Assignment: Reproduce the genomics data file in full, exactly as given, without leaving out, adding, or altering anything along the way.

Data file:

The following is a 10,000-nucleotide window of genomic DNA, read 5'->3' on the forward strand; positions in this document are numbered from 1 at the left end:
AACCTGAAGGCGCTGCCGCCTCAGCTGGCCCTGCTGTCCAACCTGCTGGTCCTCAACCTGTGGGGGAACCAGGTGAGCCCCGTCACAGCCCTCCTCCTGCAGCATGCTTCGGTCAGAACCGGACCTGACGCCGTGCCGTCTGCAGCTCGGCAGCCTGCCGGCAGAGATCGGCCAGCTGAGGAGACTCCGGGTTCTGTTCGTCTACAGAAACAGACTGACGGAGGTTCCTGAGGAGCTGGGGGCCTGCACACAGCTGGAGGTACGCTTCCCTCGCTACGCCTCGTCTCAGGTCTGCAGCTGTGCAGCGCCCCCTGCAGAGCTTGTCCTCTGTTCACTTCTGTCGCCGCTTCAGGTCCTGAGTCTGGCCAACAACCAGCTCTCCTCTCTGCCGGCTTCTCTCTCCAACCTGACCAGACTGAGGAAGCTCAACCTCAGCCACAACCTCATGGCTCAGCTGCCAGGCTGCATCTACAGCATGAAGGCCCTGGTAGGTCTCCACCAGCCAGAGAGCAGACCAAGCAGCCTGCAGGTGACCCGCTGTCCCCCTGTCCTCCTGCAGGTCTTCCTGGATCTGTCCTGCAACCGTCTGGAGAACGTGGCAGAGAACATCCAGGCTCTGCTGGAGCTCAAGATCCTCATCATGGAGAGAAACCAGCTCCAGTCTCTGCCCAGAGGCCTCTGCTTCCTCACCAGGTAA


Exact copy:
The following is a 10,000-nucleotide window of genomic DNA, read 5'->3' on the forward strand; positions in this document are numbered from 1 at the left end:
AACCTGAAGGCGCTGCCGCCTCAGCTGGCCCTGCTGTCCAACCTGCTGGTCCTCAACCTGTGGGGGAACCAGGTGAGCCCCGTCACAGCCCTCCTCCTGCAGCATGCTTCGGTCAGAACCGGACCTGACGCCGTGCCGTCTGCAGCTCGGCAGCCTGCCGGCAGAGATCGGCCAGCTGAGGAGACTCCGGGTTCTGTTCGTCTACAGAAACAGACTGACGGAGGTTCCTGAGGAGCTGGGGGCCTGCACACAGCTGGAGGTACGCTTCCCTCGCTACGCCTCGTCTCAGGTCTGCAGCTGTGCAGCGCCCCCTGCAGAGCTTGTCCTCTGTTCACTTCTGTCGCCGCTTCAGGTCCTGAGTCTGGCCAACAACCAGCTCTCCTCTCTGCCGGCTTCTCTCTCCAACCTGACCAGACTGAGGAAGCTCAACCTCAGCCACAACCTCATGGCTCAGCTGCCAGGCTGCATCTACAGCATGAAGGCCCTGGTAGGTCTCCACCAGCCAGAGAGCAGACCAAGCAGCCTGCAGGTGACCCGCTGTCCCCCTGTCCTCCTGCAGGTCTTCCTGGATCTGTCCTGCAACCGTCTGGAGAACGTGGCAGAGAACATCCAGGCTCTGCTGGAGCTCAAGATCCTCATCATGGAGAGAAACCAGCTCCAGTCTCTGCCCAGAGGCCTCTGCTTCCTCACCAGGTAA